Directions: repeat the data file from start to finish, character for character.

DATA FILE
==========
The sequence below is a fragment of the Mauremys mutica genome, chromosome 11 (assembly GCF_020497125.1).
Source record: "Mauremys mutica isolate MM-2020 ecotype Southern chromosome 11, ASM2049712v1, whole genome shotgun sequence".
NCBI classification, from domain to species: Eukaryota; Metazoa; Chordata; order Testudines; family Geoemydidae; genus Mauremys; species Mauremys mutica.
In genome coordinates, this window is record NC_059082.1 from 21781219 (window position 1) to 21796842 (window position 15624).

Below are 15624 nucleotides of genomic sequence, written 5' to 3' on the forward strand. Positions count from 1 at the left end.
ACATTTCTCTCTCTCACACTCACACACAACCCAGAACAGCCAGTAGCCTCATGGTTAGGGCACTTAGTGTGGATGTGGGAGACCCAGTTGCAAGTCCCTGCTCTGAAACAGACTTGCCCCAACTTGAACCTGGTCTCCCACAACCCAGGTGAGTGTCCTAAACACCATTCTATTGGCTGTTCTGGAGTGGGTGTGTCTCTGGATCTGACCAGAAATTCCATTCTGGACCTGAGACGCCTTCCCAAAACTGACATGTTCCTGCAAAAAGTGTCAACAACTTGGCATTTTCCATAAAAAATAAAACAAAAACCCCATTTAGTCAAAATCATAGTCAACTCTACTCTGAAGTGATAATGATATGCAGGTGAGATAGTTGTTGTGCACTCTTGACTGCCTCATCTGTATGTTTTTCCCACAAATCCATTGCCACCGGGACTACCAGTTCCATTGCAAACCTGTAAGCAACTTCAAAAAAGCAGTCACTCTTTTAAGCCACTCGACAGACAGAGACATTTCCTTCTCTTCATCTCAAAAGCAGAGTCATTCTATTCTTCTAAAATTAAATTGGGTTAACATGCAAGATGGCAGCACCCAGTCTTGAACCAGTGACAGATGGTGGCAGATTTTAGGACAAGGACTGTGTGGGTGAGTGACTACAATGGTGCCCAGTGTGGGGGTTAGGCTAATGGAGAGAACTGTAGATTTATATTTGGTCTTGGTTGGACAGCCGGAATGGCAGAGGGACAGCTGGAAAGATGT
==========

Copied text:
The sequence below is a fragment of the Mauremys mutica genome, chromosome 11 (assembly GCF_020497125.1).
Source record: "Mauremys mutica isolate MM-2020 ecotype Southern chromosome 11, ASM2049712v1, whole genome shotgun sequence".
NCBI classification, from domain to species: Eukaryota; Metazoa; Chordata; order Testudines; family Geoemydidae; genus Mauremys; species Mauremys mutica.
In genome coordinates, this window is record NC_059082.1 from 21781219 (window position 1) to 21796842 (window position 15624).

Below are 15624 nucleotides of genomic sequence, written 5' to 3' on the forward strand. Positions count from 1 at the left end.
ACATTTCTCTCTCTCACACTCACACACAACCCAGAACAGCCAGTAGCCTCATGGTTAGGGCACTTAGTGTGGATGTGGGAGACCCAGTTGCAAGTCCCTGCTCTGAAACAGACTTGCCCCAACTTGAACCTGGTCTCCCACAACCCAGGTGAGTGTCCTAAACACCATTCTATTGGCTGTTCTGGAGTGGGTGTGTCTCTGGATCTGACCAGAAATTCCATTCTGGACCTGAGACGCCTTCCCAAAACTGACATGTTCCTGCAAAAAGTGTCAACAACTTGGCATTTTCCATAAAAAATAAAACAAAAACCCCATTTAGTCAAAATCATAGTCAACTCTACTCTGAAGTGATAATGATATGCAGGTGAGATAGTTGTTGTGCACTCTTGACTGCCTCATCTGTATGTTTTTCCCACAAATCCATTGCCACCGGGACTACCAGTTCCATTGCAAACCTGTAAGCAACTTCAAAAAAGCAGTCACTCTTTTAAGCCACTCGACAGACAGAGACATTTCCTTCTCTTCATCTCAAAAGCAGAGTCATTCTATTCTTCTAAAATTAAATTGGGTTAACATGCAAGATGGCAGCACCCAGTCTTGAACCAGTGACAGATGGTGGCAGATTTTAGGACAAGGACTGTGTGGGTGAGTGACTACAATGGTGCCCAGTGTGGGGGTTAGGCTAATGGAGAGAACTGTAGATTTATATTTGGTCTTGGTTGGACAGCCGGAATGGCAGAGGGACAGCTGGAAAGATGT